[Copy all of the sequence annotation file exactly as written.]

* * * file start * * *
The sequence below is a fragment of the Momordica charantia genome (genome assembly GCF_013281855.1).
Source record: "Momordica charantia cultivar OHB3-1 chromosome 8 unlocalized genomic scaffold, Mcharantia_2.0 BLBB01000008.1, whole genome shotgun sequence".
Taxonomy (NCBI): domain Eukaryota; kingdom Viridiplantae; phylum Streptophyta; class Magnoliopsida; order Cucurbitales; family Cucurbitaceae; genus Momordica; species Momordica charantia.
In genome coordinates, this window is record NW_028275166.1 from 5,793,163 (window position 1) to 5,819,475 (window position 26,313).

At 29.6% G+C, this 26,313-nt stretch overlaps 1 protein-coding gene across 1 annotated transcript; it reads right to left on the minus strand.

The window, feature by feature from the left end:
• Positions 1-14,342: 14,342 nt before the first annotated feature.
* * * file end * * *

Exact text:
The sequence below is a fragment of the Momordica charantia genome (genome assembly GCF_013281855.1).
Source record: "Momordica charantia cultivar OHB3-1 chromosome 8 unlocalized genomic scaffold, Mcharantia_2.0 BLBB01000008.1, whole genome shotgun sequence".
Taxonomy (NCBI): domain Eukaryota; kingdom Viridiplantae; phylum Streptophyta; class Magnoliopsida; order Cucurbitales; family Cucurbitaceae; genus Momordica; species Momordica charantia.
In genome coordinates, this window is record NW_028275166.1 from 5,793,163 (window position 1) to 5,819,475 (window position 26,313).

At 29.6% G+C, this 26,313-nt stretch overlaps 1 protein-coding gene across 1 annotated transcript; it reads right to left on the minus strand.

The window, feature by feature from the left end:
• Positions 1-14,342: 14,342 nt before the first annotated feature.